[Posted by BR]
The CFP we just posted from Essays in Philosophy makes passing reference to “Experimental Philosophy,” but in my experience, I’ve found that this is a phrase — and philosophical movement — that is (understandably) not familiar to many who work in literary studies, even among those of us who have a keen interest in recent developments within analytic philosophy. So, I thought it might be useful to post links to some resources about experimental philosophy, as an aid to those who would like to learn more about it (below, I also say just a bit about why experimental philosophy might interest those who are invested in OLP).
Since the earliest days of analytic philosophy, it has been a common practice to appeal to intuitions about particular cases. Typically, the philosopher presents a hypothetical situation and then makes a claim of the form: ‘In this case, we would surely say….’ This claim about people’s intuitions then forms a part of an argument for some more general theory about the nature of our concepts or our use of language.
One puzzling aspect of this practice is that it so rarely makes use of standard empirical methods. Although philosophers quite frequently make claims about ‘what people would ordinarily say,’ they rarely back up those claims by actually asking people and looking for patterns in their responses. In recent years, however, a number of philosophers have tried to put claims about intuitions to the test, using experimental methods to figure out what people really think about particular hypothetical cases.
Reading this, and similar statements by others associated with experimental philosophy, I cannot help but be reminded of critics of OLP like Benson Mates, who many years ago argued that disputes between practitioners of OLP (like Austin and Ryle) about “what we would say” in a given situation could only be rigorously settled by the use of empirical methods, such as surveys (a data-gathering method that is, in fact, now commonly employed by experimental philosophers, in order “to put claims about intuitions to the test”). Cavell’s 1957 essay, “Must We Mean What We Say?” was, of course, written as a response to Mates’ critique of OLP procedures, and I take the contemporary phenomenon of experimental philosophy as but one more sign that Cavell’s subtle and sophisticated defense of OLP-appeals to “what we say when” is as timely and necessary today as it was when first published over five decades ago. It is this historical and philosophical parallel, or echo, that led me to think that a post about x-phi (as the movement is sometimes called) would not only be relevant to the concerns of this blog, but potentially of some interest to its regular readers.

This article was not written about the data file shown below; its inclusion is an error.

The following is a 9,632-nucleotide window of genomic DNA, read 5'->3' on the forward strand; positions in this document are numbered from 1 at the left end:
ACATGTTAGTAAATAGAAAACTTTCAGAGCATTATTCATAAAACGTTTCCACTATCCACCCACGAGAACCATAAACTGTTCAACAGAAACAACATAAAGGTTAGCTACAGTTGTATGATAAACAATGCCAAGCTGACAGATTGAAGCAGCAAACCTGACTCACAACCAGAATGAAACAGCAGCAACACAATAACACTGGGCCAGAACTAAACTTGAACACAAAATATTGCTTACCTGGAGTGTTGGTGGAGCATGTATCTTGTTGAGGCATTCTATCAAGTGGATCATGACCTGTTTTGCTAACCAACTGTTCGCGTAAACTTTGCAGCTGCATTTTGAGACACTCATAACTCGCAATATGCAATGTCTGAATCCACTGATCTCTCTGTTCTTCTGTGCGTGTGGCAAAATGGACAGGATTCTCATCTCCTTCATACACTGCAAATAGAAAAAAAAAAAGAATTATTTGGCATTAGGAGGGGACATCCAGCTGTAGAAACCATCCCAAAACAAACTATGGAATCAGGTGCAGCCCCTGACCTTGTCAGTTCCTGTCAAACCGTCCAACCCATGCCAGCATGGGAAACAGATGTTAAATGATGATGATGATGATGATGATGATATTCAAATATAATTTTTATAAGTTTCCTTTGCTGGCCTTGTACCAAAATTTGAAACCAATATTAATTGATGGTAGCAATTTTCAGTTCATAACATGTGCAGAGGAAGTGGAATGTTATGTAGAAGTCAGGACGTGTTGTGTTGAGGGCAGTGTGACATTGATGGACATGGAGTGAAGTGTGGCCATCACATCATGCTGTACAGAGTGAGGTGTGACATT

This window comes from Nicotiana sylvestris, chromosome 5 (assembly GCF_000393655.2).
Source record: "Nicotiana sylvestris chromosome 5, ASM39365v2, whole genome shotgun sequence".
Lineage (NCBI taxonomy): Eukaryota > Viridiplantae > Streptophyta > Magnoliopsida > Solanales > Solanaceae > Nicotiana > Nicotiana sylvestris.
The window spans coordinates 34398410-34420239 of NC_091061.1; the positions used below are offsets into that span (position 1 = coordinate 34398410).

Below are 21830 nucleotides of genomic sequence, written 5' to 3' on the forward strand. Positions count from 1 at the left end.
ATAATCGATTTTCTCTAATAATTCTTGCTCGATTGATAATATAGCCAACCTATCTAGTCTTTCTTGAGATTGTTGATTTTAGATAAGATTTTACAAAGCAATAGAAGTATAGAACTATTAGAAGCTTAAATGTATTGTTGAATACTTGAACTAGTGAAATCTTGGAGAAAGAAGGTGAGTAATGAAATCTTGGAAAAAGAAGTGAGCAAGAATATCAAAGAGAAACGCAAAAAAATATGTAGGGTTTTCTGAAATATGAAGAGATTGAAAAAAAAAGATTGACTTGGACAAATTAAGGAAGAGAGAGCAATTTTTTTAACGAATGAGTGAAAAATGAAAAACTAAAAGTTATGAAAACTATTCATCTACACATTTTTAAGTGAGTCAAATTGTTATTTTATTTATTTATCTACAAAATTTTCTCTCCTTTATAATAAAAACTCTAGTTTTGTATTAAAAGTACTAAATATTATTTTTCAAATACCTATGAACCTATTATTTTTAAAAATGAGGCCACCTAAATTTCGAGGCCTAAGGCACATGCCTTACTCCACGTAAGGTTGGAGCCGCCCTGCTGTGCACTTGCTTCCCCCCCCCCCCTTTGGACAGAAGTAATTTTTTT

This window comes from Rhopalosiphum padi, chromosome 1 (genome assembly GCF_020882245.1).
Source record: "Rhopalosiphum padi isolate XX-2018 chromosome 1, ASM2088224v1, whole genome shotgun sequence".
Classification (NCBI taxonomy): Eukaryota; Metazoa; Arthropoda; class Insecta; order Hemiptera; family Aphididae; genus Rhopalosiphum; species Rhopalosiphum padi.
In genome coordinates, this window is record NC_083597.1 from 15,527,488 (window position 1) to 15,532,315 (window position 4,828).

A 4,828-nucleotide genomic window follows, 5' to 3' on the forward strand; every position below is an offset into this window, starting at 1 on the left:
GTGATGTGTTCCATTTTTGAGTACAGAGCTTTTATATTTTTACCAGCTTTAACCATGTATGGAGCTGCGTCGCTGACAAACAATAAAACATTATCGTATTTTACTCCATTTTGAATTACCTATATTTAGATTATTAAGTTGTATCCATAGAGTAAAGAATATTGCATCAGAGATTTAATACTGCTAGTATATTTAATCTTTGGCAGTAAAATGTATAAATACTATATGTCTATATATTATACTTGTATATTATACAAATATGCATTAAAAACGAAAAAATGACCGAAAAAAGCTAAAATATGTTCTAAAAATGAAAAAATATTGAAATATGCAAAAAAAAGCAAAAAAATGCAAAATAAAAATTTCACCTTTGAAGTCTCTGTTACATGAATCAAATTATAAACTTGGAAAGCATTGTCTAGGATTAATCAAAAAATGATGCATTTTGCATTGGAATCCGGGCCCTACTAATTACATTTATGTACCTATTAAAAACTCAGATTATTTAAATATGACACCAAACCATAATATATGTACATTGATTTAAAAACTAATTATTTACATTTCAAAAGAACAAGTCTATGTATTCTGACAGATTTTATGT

To find out about x-phi, the best place to start may be an article Kwame Anthony Appiah published in the New York Times on this movement. You can read it by clicking here. Appiah has developed his thoughts about the place of experimental methods in philosophy (particularly in moral philosophy) at greater length in the following book:
Kwame Anthony Appiah, Experiments in Ethics (Harvard Univ. Press, 2008)
Another good place to go is the Experimental Philosophy page maintained by Joshua Knobe (Appiah discusses Knobe’s work in his N.Y. Times piece). On this page Knobe has put together a useful set of links for those who are new to experimental philosophy and want to get a quick sense of what it is all about, including overviews (including his own piece, “What is Experimental Philosophy?,” quoted above), links to coverage in the popular media (like Appiah’s), as well as some theoretical critiques.
To see a video of a conversation in which Knobe discusses experimental philosophy (among other things), click here. To skip right to the segment of this conversation in which Knobe explains what experimental philosophy is and how it works, click here.
Examples of x-phi can also be found in the following essay collection:
Joshua Knobe and Shaun Nichols, eds., Experimental Philosophy (Oxford Univ. Press, 2008)